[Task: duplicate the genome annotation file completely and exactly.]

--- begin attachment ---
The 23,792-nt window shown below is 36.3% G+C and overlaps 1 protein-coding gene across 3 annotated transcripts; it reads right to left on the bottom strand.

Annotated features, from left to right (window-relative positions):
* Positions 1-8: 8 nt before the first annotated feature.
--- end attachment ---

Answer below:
The 23,792-nt window shown below is 36.3% G+C and overlaps 1 protein-coding gene across 3 annotated transcripts; it reads right to left on the bottom strand.

Annotated features, from left to right (window-relative positions):
* Positions 1-8: 8 nt before the first annotated feature.